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Taito Legends 2 (PlayStation 2) artwork

Taito Legends 2 (PlayStation 2) review

"Unless you lived in arcades 20 years ago, you probably won't even remember half the stuff you find here. You're thus denied even the value that nostalgia might lend each selection. Taken on their own terms, most titles you'll find here are trumped by the free Flash games you can find all over the Internet."

When I was young, I couldn't pass an arcade machine without either dropping in a quarter or scowling bitterly because my parents wouldn't lend me a measly 25 cents. I can't remember every game I ever played, but I know that there were times when I tried my hand at complete rubbish just because it was there. Taito Legends 2 brings all of that back with the force of a sledgehammer blow to the face. It's a compilation boasting 39 titles from coin-op's golden years, but by the time you're done with it you'll probably wonder why anyone bothered to produce it.

Growl is arguably the most interesting game in the whole compilation, mostly because it's so absurd. As the story goes, evil poachers are killing animals and you've decided to end their nefarious dealings and restore harmony to the planet. Rather than waste time in legal battles, you've taken your battle to the bland and dusty streets.

Mostly you move from left to right, punching women in green mini-skirts (or vivacious blondes wearing purple), dodging attacks from fat black men and knocking the turbans off a few of the thinner types that apparently hopped a flight from India. You have four brawny Texans at your disposal, any of them quite capable of kicking butt since most of the game (except for the final boss) is ridiculously easy. Clearly, the developers realized this formula could only carry a game so far, as proven by one area where you ride a wedge of land down the side of a mountain (jump to avoid logs) and another where you run and jump through a cave while avoiding steel traps that rise and fall like something out of a Mega Man game. Such diversions feel as out of place as the muffled voice work.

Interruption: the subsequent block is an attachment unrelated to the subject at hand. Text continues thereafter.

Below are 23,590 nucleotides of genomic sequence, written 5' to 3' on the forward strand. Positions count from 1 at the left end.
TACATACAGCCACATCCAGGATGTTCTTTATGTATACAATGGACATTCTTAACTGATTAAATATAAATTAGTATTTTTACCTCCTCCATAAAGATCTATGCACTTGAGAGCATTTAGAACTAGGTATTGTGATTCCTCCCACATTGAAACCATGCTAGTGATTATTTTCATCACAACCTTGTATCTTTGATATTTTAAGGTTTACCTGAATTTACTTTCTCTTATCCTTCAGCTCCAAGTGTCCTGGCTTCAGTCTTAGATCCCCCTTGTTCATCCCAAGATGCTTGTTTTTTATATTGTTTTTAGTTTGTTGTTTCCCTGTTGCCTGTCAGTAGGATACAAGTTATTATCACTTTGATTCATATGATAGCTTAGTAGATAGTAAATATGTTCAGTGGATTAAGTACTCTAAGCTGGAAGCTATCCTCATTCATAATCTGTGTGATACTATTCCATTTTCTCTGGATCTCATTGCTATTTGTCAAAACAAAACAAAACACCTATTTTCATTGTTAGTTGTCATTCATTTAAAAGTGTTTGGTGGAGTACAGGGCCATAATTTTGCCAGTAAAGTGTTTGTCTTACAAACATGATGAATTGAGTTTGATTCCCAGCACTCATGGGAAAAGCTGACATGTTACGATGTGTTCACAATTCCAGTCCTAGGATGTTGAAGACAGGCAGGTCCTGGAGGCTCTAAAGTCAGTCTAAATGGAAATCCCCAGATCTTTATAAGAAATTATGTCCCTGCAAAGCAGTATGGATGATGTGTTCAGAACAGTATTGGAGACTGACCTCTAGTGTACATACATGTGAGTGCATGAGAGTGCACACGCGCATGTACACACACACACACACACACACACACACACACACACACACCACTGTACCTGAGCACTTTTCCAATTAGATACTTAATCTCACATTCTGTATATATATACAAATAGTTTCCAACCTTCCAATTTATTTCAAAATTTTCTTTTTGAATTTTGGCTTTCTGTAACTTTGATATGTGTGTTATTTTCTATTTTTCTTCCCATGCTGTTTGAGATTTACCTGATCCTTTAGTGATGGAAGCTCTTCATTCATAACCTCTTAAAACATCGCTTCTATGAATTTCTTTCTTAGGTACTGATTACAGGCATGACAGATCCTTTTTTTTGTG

Throughout your violent safari, you'll free animals that will then aid you in battle, but you hardly need their assistance. The whips you periodically obtain turn you into a lethal force compared to the token resistance the game throws your way. Even unarmed, your punches can clear the field. You might feel ripped off because you don't have any special moves beyond a kick, but even that seems overkill when your rivals are hapless poachers. Mostly you're just fighting the same five or six thugs anyway, repeated regularly without more than a palette swap. Boss battles add to the variety and are more difficult but also very stupid. One brawny guy likes to lift a tank and throw it around. Another looks like he belongs in an opera performance, complete with top hat and tuxedo (in the middle of the sweltering heat, no less). Then you knock him around for awhile and a giant worm emerges from his body.